Does Jesus-Era Jerusalem Leper Disprove Turin Shroud?

The Turin Shroud appears to show the image of a crucified Jesus.The discovery of a ‘Jesus-Era’ man buried outside Jerusalem, Israel, has cast doubt on the famous Turin Shroud. The man, who is thought to have suffered from both tuberculosis and leprosy, was buried in a cave called the ‘Tomb of the Shroud’, part of the ‘Field of Blood’ (Akeldama), a 1st century AD cemetery in the Lower Hinnom Valley (Gehenna) near Jerusalem. The preservation of bodies in the region is extremely rare, thanks to high humidity levels underground.

The man’s location in the Valley, beside high priest Annas (6-15 AD) – the father-in-law of Caiaphas, the high priest who betrayed Jesus to the Romans – has led the project’s team to conclude that he too was an important figure. The large team comprises experts from the Hebrew University of Jerusalem; Lakehead University, Canada; University College London and the University of North Carolina at Charlotte.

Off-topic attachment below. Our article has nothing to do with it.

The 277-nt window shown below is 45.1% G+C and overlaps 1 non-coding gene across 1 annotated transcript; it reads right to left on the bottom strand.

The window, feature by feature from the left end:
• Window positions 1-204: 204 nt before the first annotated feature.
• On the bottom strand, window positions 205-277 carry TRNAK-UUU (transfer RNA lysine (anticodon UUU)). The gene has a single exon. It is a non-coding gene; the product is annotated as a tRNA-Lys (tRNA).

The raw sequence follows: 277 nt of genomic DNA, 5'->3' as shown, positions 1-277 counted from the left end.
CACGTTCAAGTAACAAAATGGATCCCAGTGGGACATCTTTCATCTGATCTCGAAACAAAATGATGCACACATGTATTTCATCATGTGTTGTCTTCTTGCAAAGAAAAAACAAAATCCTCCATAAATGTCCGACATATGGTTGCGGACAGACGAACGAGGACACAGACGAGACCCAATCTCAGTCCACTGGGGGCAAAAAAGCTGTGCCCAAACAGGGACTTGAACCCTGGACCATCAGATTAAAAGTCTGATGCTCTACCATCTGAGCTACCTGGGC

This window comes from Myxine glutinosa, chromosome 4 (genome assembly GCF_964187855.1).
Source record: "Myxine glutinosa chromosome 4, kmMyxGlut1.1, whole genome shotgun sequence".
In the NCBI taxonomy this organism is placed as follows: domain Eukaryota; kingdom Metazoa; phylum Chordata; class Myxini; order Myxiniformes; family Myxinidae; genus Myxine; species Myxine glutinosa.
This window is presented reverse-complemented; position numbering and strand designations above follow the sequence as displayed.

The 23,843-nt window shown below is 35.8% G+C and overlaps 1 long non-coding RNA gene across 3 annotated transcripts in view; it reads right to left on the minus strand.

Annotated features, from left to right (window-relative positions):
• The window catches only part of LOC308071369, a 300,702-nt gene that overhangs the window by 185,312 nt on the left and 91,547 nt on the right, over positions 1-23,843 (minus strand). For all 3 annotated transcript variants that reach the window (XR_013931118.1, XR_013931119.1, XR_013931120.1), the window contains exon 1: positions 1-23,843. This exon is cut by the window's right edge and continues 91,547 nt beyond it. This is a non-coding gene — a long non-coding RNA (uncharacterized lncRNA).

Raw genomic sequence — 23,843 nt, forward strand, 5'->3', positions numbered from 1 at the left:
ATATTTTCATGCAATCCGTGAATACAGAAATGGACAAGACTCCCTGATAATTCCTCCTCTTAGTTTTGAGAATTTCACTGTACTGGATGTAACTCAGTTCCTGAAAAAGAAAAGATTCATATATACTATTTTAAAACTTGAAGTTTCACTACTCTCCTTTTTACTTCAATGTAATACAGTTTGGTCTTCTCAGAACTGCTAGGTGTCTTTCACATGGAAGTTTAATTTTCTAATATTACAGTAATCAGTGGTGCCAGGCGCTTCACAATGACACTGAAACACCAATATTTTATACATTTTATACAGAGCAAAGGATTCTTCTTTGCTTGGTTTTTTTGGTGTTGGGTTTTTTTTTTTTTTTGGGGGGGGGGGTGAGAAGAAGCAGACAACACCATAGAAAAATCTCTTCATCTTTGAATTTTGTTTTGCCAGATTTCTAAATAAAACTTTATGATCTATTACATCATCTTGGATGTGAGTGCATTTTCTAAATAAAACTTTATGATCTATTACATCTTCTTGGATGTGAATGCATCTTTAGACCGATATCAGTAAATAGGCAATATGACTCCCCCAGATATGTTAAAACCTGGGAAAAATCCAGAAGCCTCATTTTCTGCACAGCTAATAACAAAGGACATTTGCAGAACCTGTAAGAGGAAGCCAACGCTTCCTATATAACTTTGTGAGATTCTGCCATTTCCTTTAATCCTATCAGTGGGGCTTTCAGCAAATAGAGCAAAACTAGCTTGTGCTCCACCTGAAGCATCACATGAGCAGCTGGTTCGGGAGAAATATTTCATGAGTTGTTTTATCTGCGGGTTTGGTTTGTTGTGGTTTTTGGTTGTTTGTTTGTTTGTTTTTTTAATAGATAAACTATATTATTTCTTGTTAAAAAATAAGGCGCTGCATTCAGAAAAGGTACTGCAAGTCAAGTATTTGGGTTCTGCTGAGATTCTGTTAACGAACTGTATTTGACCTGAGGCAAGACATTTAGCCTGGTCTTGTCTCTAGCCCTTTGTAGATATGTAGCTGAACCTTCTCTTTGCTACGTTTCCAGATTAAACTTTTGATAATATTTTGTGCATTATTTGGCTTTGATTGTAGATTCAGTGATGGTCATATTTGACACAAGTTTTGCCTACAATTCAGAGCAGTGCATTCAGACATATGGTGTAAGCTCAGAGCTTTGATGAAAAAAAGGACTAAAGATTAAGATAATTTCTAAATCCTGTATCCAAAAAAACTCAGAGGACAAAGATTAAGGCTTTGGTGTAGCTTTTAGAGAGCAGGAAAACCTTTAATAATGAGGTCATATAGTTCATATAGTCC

And though the man’s remains, which had unusually not undergone a second burial, could hold the oldest evidence of leprosy in the region, it is their shroud’s relation to the famous Turin Shroud that will inevitably steal headlines all over the world.

The Turin Shroud is a mysterious cloth which many believe to have wrapped the body of Christ. It bears the image of a man struck by the wounds of crucifixion, and its efficacy has been fiercely debated for centuries. Yet this shroud, the first found in Jerusalem from Jesus’ era, is completely different, being of a much simpler textile. Assuming it is common of all burial shrouds at the time, this research casts a dark shadow over the Turin Shroud’s authenticity.

A lump of the man’s hair, which had been ritually cut, was also found inside the shroud. The unique find may prove the existence of leprosy in the area many years before thought. Previous estimates have suggested that ‘leprosy’ in the Old Testament may in fact refer to skin rashes such as psoriasis, while the disease actually flourished up to 4,000 years ago in the Indus Valley.

Earlier this month the team dated tuberculosis 3,000 years earlier than previous estimates, when samples were found at a submerged town off the coast of Haifa.